Either from the east or west, follow Highway 12 to the town of Orofino and turn east across the bridge over the Clearwater River into downtown. Keep on this road for 26.5 miles to where it forms a T at the Bald Mountain Ski Area turn off. Take a left on the main road (Highway 11) and continue 7.3 miles to the next T at the small town of Headquarters. Headquarters is a small group of buildings that is an administrative center for the Potlatch Corporation; there are no services. Turn left at Headquarters (forest road 247) and continue for 24 miles to the bridge of the North Fork Clearwater River. Immediately turn left off the pavement onto road 700. After about a mile this road leaves the river and turns north up the Isabella drainage. After about two more miles the road turns to the left, leaving Isabella Creek. Continue up the 700 road, climbing for ten more miles to the trailhead where the road crosses Smith Ridge.
From the trailhead, trail 240 heads east for about two miles then turns north with the main ridge for about four more miles to Larkins Peak. The trail cuts across the east side of this peak and continues east for about two miles to Heart Pass. The easiest way to each summit is straight up the respective ridge line from this pass. The 240 trail is indicated on maps to follow the ridgeline more or less the entire way. It has been rerouted in recent years to a more continuous and gentle grade mostly on the north side of the ridge for the first two miles and the west side in the vicinity the Goat Ridge high point. The trail is well maintained and the trailhead obvious so there is no need to be concerned with differences between the map and the ground.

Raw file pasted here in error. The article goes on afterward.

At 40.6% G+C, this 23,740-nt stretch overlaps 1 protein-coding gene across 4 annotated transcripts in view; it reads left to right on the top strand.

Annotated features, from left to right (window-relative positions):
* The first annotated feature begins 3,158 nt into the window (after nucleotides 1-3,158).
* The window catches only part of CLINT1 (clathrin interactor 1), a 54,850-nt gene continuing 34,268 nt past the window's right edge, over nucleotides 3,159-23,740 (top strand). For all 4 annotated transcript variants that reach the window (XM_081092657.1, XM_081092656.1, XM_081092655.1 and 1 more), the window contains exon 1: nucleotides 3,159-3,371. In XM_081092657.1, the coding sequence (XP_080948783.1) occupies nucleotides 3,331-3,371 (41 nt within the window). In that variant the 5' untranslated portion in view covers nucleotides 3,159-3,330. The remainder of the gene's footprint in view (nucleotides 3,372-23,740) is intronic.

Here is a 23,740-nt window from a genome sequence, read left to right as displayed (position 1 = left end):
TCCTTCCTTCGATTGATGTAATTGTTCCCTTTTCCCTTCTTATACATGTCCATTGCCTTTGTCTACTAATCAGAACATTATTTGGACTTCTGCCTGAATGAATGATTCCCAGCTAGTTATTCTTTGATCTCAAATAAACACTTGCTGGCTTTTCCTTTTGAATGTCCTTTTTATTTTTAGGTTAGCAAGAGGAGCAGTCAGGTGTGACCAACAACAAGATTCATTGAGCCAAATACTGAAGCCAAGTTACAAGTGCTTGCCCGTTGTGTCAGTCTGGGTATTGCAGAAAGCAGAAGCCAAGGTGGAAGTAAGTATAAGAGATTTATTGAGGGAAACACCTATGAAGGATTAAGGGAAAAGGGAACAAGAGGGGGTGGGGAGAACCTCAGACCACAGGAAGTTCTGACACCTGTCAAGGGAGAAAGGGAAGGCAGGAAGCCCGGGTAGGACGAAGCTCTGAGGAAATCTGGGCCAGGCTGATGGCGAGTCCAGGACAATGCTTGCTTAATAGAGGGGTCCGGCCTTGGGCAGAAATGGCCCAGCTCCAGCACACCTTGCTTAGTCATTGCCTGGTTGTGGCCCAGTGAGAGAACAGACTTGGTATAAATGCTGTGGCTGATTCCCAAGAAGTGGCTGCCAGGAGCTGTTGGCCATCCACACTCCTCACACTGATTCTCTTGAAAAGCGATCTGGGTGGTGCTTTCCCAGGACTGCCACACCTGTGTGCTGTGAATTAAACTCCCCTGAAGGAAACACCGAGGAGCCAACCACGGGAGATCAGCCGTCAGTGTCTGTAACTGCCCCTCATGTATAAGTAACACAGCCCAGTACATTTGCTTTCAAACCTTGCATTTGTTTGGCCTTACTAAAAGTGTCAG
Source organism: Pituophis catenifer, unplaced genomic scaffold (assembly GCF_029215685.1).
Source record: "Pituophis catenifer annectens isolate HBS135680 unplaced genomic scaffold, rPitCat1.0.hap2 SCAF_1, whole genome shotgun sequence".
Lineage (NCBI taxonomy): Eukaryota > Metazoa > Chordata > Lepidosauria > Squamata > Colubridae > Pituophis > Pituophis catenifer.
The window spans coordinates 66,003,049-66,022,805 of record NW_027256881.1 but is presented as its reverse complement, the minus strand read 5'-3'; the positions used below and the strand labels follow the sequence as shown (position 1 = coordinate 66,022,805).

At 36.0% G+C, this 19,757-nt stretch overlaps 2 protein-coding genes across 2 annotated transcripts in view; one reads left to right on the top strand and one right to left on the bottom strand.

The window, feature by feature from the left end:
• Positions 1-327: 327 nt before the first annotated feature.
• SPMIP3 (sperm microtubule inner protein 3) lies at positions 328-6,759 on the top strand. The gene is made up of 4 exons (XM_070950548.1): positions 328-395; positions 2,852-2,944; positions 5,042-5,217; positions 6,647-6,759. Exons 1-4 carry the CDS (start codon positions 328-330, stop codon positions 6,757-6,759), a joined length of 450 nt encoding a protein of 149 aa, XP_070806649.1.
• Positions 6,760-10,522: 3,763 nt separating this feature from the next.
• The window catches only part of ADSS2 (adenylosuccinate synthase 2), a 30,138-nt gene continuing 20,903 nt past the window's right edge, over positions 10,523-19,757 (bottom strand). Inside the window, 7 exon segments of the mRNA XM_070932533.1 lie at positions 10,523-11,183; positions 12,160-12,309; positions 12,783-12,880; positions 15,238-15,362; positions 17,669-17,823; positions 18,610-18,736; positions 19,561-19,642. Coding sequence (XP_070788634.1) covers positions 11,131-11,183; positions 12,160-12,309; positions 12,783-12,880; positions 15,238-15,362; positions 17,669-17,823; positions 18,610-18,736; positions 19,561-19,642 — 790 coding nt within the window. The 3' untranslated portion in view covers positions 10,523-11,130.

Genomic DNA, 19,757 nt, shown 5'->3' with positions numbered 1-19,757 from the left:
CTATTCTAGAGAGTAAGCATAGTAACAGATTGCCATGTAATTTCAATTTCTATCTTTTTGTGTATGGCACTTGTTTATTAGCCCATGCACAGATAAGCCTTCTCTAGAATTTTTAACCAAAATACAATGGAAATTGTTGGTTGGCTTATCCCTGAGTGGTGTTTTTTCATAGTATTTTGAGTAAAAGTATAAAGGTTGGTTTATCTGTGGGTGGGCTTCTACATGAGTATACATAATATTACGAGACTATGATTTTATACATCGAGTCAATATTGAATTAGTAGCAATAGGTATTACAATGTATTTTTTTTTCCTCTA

These peaks can also be reached by trails 95 and 96 that are accessed from near the end of the Isabella Creek road, 705. These longer routes climb from much lower elevations and require much more time and effort. Trail 96 has not been maintained in years and may not exist in the upper elevations. This general warning can apply to many sections of trails in the more distant Mallard Larkins locales.
Views From The Summits
People wanting to car camp and have a long day hike can use the very scenic Aquarius Campground, which is immediately upriver from the bridge crossing the North Fork Clearwater River. This campground is situated in old growth western red cedar against the rapids of the North Fork. There are only a few campsites so arrive early, especially if visiting the area on a weekend. There are some nice dispersed camping areas several miles up the river, some with nice sandy beaches. These are often full as well. To the south of the river there are many dispersed campsites off the paved road along Beaver Creek that would provide good car camping. But most of these are filled up with loggers who work on the Potlatch timber lands in the area. Backpackers will find several remote camping possibilities at the numerous lakes in the Mallard Larkins Pioneer Area. Heart Lake is the closest to these peaks being found at the north foot of the saddle between the two mountains.
When To ClimbThe upper elevations get a lot of snow and hiking to the summit before mid-July may be difficult some years. Most precipitation on the lower elevations is in the form of rain, thus the interesting montane rainforests on the lower slopes can easily be explored in winter. Of course this is depending on road conditions into the North Fork, which are not always open over Beaver Pass.
Mountain Conditions and Information
Go to the mountain prepared for variable conditions. With over a mile of vertical lift, mountain temperatures can vary dramatically.
Contact the North Fork Ranger District of the Clearwater National Forest for information and current conditions.
North Fork Ranger District
12730B Highway 12
Orofino, ID 83544
Canyon Work Center (summer only)